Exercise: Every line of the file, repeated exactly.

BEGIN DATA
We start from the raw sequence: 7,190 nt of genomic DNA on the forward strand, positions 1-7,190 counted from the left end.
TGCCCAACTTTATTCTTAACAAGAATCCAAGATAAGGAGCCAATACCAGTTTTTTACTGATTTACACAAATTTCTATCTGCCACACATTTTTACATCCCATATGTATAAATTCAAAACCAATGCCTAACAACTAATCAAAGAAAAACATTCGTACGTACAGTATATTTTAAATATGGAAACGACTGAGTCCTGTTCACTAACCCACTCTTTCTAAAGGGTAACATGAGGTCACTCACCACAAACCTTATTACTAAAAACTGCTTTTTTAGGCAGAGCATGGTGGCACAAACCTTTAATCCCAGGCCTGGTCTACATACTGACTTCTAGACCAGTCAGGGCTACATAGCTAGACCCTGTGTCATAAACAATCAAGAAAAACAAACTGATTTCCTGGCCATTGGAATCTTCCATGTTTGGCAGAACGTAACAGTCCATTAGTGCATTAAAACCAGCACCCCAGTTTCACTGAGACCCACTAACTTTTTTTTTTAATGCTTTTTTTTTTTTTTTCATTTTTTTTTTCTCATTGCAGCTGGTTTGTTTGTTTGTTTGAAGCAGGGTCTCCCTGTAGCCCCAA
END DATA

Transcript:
We start from the raw sequence: 7,190 nt of genomic DNA on the forward strand, positions 1-7,190 counted from the left end.
TGCCCAACTTTATTCTTAACAAGAATCCAAGATAAGGAGCCAATACCAGTTTTTTACTGATTTACACAAATTTCTATCTGCCACACATTTTTACATCCCATATGTATAAATTCAAAACCAATGCCTAACAACTAATCAAAGAAAAACATTCGTACGTACAGTATATTTTAAATATGGAAACGACTGAGTCCTGTTCACTAACCCACTCTTTCTAAAGGGTAACATGAGGTCACTCACCACAAACCTTATTACTAAAAACTGCTTTTTTAGGCAGAGCATGGTGGCACAAACCTTTAATCCCAGGCCTGGTCTACATACTGACTTCTAGACCAGTCAGGGCTACATAGCTAGACCCTGTGTCATAAACAATCAAGAAAAACAAACTGATTTCCTGGCCATTGGAATCTTCCATGTTTGGCAGAACGTAACAGTCCATTAGTGCATTAAAACCAGCACCCCAGTTTCACTGAGACCCACTAACTTTTTTTTTTAATGCTTTTTTTTTTTTTTTCATTTTTTTTTTCTCATTGCAGCTGGTTTGTTTGTTTGTTTGAAGCAGGGTCTCCCTGTAGCCCCAA